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The Making of a Barrier between Two Worlds : Finnicization on the Finno-Russian Border in the 1910s-20s

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Please use this identifier to cite or link to this item:http://hdl.handle.net/2115/50905

Title: The Making of a Barrier between Two Worlds : Finnicization on the Finno-Russian Border in the 1910s-20s
Authors: Lähteenmäki, Maria Browse this author
Issue Date: 2012
Publisher: Slavic Research Center, Hokkaido University
Journal Title: Eurasia Border Review
Volume: 3
Issue: 1
Start Page: 33
End Page: 50
Abstract: An account and analysis from a Finnish viewpoint is given of the transformation of the multicultural, Russian-influenced border community of Terijoki into a "pure" Finnish area under the supervision of various government authorities. Situated only 32 km from St. Petersburg, Terijoki was Finland's principal frontier post on its boundary with Russia and symbolized the country's sovereignty and cultural integrity. Following the events of 1917, this boundary was projected on political, military and cultural grounds as a "border between two worlds", dividing the western races and cultures from those of the Slavs, the Lutheran religion from the Orthodox, the capitalist economic system from the socialist one and the Finnish national character from the Russian one. It has been customary to view Finland as a victim as far as its relationship with Russia or the Soviet Union is concerned, a small country that has had to adapt its internal and foreign policy to its situation as neighbour to a vast empire. This point of departure represents only one side of the coin, however. As is shown here, Finland practised a determined policy of ethnic cleansing in its border areas during the 1910s and 1920s.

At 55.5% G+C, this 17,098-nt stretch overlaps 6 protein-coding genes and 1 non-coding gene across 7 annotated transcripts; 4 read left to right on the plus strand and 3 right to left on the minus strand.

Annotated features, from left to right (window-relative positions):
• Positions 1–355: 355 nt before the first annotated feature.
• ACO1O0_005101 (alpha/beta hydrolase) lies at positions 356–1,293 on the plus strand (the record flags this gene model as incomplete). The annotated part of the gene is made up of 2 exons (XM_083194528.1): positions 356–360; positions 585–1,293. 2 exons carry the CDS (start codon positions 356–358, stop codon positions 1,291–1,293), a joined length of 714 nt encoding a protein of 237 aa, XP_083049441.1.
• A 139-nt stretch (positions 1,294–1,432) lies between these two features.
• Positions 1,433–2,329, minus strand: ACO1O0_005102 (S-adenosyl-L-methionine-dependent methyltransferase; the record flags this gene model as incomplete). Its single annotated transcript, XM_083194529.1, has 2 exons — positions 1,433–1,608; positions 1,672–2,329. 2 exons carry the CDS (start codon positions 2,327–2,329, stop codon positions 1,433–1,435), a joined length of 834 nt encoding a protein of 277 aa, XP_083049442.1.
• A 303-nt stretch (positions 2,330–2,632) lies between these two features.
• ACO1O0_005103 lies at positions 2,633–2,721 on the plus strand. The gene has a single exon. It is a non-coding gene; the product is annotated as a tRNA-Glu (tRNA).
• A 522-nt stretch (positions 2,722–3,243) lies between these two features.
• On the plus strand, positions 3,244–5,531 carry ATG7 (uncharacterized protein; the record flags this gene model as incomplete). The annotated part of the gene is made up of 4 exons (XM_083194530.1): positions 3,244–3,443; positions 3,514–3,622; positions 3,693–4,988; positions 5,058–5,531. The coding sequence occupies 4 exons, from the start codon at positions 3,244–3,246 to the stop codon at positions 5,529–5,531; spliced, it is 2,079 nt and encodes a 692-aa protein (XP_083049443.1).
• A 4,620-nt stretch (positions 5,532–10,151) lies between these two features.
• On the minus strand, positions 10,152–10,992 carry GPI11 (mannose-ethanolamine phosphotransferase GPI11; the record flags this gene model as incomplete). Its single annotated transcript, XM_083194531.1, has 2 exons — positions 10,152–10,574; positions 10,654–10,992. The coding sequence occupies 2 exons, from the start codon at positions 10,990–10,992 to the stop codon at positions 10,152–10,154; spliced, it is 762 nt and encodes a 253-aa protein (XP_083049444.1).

Type: bulletin (article)
URI: http://hdl.handle.net/2115/50905
Appears in Collections:Eurasia Border Review > Volume 3, No. 1

 

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